See also[edit]

References[edit]

  1. ^ a b c d Caroline Walker Bynum, Holy Feast and Holy Fast: The Religious Significance of Food to Medieval Women (Berkeley: University of California Press, 1987), 124.
  2. ^ Albers, Petrus Henricus (1910). "St. Lidwina". In Herbermann, Charles (ed.). Catholic Encyclopedia. Vol. 9. New York: Robert Appleton Company. pp. 233a–233b. Retrieved 2013-05-07.
  3. ^ Bynum, p. 125.
  4. ^ a b Bynum, Caroline Walker (1988-01-07). Holy Feast and Holy Fast: The Religious Significance of Food to Medieval Women. University of California Press. pp. 124–129. ISBN 978-0-520-90878-9.
  5. ^ Huysman, J.K., Saint Lydwine of Schiedam: 1380-1433, TAN Books, 1979, ISBN 9781505103601
  6. ^ Moerman, Nelly. "Why does Lidwina of Schiedam lie on the ice in such an odd pose?", Schaatshistorie.nl, 2018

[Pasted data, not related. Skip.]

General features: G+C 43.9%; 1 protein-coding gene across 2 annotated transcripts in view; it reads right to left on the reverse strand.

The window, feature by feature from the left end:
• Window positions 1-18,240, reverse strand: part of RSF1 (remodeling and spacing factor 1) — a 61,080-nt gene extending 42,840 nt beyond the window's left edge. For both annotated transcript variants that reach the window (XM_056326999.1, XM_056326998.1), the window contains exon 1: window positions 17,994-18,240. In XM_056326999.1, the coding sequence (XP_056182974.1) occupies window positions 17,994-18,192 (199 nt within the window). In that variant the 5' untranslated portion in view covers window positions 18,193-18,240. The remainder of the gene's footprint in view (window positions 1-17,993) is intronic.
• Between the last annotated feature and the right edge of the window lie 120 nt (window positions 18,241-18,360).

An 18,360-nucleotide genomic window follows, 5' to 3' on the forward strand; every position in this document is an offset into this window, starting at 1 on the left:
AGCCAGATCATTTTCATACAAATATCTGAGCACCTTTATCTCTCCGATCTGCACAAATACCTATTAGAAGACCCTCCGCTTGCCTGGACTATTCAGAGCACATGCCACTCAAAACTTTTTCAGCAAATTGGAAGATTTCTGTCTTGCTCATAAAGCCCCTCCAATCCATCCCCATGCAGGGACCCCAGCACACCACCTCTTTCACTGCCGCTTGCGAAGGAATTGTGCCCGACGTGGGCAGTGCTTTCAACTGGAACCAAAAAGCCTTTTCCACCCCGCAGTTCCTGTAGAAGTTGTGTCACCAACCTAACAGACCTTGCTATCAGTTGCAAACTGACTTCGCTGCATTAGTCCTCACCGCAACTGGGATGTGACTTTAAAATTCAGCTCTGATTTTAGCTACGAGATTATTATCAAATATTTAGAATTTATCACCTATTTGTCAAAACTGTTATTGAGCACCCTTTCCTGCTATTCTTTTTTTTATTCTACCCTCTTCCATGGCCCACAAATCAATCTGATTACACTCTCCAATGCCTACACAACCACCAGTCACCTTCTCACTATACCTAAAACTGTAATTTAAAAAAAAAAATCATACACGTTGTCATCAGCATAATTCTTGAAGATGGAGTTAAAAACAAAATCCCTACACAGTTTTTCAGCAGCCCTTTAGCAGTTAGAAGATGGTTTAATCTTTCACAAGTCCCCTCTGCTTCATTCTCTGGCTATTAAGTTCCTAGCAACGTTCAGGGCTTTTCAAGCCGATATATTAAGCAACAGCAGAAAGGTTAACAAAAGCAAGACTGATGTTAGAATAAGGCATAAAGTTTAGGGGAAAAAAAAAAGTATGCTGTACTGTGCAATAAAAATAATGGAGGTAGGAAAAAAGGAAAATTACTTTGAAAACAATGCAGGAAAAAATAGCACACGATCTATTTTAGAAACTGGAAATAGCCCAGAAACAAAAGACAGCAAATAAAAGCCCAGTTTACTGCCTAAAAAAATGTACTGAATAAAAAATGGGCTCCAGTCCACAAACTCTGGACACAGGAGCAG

7. ^ Butler, Alban. “Blessed Lidwina, Called Lydwid, Virgin”. Lives of the Fathers, Martyrs, and Principal Saints, 1866
  8. ^ a b Singelkerk
  9. ^ Monks of Ramsgate. "Lidwina". Book of Saints 1921. CatholicSaints.Info. 7 November 2014Public Domain This article incorporates text from this source, which is in the public domain.
  10. ^ "Biografie van de H. Liduina", Basiliek van de H. Liduina en O.L. Vrouw van de Rozenkrans
  11. ^ “Saint Lidwina”. New Catholic Dictionary. CatholicSaints.Info
  12. ^ Medaer R (1979). "Does the history of multiple sclerosis go back as far as the 14th century?". Acta Neurol. Scand. 60 (3): 189–92. doi:10.1111/j.1600-0447.1979.tb08970.x. PMID 390966. S2CID 221422840.
  13. ^ Murray, T. Jock. Multiple Sclerosis: The History of a Disease, Demos Medical Publishing, 2004. ISBN 9781934559277, p. 25

Further reading[edit]